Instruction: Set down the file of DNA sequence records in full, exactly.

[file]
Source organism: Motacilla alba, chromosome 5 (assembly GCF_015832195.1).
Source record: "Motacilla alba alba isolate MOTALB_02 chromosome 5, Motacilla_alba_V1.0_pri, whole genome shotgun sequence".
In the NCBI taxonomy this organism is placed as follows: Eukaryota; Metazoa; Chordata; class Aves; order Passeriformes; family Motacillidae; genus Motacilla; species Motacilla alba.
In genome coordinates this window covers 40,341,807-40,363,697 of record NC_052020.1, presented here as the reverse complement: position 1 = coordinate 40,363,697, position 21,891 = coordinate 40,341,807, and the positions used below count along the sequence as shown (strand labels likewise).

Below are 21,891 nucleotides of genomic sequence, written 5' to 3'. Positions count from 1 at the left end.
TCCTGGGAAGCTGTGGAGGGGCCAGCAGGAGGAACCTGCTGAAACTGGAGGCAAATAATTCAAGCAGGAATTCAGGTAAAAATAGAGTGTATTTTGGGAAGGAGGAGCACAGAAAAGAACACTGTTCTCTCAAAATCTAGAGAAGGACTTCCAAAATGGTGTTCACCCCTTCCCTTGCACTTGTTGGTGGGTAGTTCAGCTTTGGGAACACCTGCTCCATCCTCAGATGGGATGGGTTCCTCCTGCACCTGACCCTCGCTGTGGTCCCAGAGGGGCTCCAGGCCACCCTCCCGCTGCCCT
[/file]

Source organism: Motacilla alba, chromosome 5 (assembly GCF_015832195.1).
Source record: "Motacilla alba alba isolate MOTALB_02 chromosome 5, Motacilla_alba_V1.0_pri, whole genome shotgun sequence".
In the NCBI taxonomy this organism is placed as follows: Eukaryota; Metazoa; Chordata; class Aves; order Passeriformes; family Motacillidae; genus Motacilla; species Motacilla alba.
In genome coordinates this window covers 40,341,807-40,363,697 of record NC_052020.1, presented here as the reverse complement: position 1 = coordinate 40,363,697, position 21,891 = coordinate 40,341,807, and the positions used below count along the sequence as shown (strand labels likewise).

Below are 21,891 nucleotides of genomic sequence, written 5' to 3'. Positions count from 1 at the left end.
TCCTGGGAAGCTGTGGAGGGGCCAGCAGGAGGAACCTGCTGAAACTGGAGGCAAATAATTCAAGCAGGAATTCAGGTAAAAATAGAGTGTATTTTGGGAAGGAGGAGCACAGAAAAGAACACTGTTCTCTCAAAATCTAGAGAAGGACTTCCAAAATGGTGTTCACCCCTTCCCTTGCACTTGTTGGTGGGTAGTTCAGCTTTGGGAACACCTGCTCCATCCTCAGATGGGATGGGTTCCTCCTGCACCTGACCCTCGCTGTGGTCCCAGAGGGGCTCCAGGCCACCCTCCCGCTGCCCT